Alfred Bunn

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Alfred Bunn (April 8, 1796 in London – December 20, 1860 in Boulogne-sur-Mer) was an English theatrical manager.

He was appointed stage-manager of Drury Lane Theatre, London, in 1823. In 1826 he was managing the Theatre Royal in Birmingham, and in 1833 he undertook the joint management of Drury Lane and Covent Garden, London. In this undertaking he met with vigorous opposition. A bill for the abolition of the patent theatres was passed in the House of Commons, but on Bunn's petition was thrown out by the House of Lords. He had difficulties first with his company, then with the lord chamberlain, and had to face the keen rivalry of the other theatres. A longstanding quarrel with William Charles Macready resulted in the tragedian assaulting the manager. In 1840, Bunn was declared a bankrupt, but he continued to manage Drury Lane and the Surrey Theatre until 1848.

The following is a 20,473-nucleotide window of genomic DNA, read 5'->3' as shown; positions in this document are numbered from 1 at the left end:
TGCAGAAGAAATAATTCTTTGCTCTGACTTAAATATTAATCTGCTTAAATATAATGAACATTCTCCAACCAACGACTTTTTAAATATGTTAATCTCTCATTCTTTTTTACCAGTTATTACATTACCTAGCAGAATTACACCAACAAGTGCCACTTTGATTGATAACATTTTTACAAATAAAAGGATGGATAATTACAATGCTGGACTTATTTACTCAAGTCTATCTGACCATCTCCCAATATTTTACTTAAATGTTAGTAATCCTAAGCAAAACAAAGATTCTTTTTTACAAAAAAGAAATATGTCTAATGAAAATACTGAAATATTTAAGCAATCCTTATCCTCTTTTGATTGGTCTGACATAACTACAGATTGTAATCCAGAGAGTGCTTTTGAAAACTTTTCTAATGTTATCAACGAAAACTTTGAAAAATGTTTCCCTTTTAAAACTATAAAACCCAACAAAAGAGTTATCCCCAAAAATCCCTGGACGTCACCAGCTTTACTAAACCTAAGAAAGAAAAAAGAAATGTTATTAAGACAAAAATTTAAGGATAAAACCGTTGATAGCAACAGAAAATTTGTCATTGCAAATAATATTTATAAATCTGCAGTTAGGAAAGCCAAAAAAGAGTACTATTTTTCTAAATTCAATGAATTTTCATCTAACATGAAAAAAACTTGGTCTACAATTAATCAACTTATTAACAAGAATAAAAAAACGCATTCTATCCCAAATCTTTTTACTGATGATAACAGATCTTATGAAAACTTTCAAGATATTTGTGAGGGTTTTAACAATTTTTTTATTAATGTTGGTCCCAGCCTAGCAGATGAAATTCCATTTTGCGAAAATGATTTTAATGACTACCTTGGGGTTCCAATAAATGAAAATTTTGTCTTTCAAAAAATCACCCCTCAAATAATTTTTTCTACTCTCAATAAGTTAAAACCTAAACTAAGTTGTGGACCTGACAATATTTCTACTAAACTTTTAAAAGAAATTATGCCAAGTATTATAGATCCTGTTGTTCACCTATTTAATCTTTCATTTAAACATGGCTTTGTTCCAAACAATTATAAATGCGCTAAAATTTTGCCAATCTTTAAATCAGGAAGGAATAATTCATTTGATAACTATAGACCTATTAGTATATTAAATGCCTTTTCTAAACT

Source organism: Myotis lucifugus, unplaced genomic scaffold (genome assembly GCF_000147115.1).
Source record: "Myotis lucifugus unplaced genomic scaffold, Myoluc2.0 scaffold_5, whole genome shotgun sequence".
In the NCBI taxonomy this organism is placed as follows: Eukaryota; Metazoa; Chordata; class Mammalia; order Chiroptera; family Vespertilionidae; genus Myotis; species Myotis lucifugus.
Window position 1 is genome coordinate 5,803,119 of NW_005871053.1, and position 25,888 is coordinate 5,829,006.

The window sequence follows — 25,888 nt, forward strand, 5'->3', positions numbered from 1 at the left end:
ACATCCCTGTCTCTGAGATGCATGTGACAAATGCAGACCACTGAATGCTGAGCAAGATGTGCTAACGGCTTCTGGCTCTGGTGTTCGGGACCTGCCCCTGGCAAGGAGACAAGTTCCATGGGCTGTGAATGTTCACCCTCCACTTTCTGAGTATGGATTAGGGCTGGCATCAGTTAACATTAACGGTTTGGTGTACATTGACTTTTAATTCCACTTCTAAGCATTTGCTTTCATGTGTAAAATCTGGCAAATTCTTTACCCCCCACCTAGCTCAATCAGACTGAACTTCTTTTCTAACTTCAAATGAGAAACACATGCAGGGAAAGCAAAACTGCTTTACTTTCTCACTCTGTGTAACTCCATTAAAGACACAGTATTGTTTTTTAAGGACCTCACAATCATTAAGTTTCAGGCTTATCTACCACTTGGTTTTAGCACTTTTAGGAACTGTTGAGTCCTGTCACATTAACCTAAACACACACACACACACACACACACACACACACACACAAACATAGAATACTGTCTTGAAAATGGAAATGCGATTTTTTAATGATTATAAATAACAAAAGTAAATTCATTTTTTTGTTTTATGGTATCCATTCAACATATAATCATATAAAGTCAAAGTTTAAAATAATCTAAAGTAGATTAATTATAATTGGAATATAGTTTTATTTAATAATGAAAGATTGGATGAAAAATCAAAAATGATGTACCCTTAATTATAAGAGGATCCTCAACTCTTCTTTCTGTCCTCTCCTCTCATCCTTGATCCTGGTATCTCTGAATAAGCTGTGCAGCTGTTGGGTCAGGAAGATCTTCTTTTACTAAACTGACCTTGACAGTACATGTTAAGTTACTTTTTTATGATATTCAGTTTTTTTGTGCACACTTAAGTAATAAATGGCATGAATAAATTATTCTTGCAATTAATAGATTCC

Artistically, his control of his English theatres was highly successful. Nearly every leading English actor of the time played under his management, and he made a courageous attempt to establish English opera, producing the principal works of Michael William Balfe. He had some gift for writing, and most of the libretti of these operas were translated by himself. In Tile Stage Before and Behind the Curtain (3 vols., 1840), he gave a full account of his managerial experiences.

In James Joyce's Ulysses, the main character Leopold Bloom thinks briefly (and incompletely) of a lyric Bunn wrote: "Whose smile upon each...
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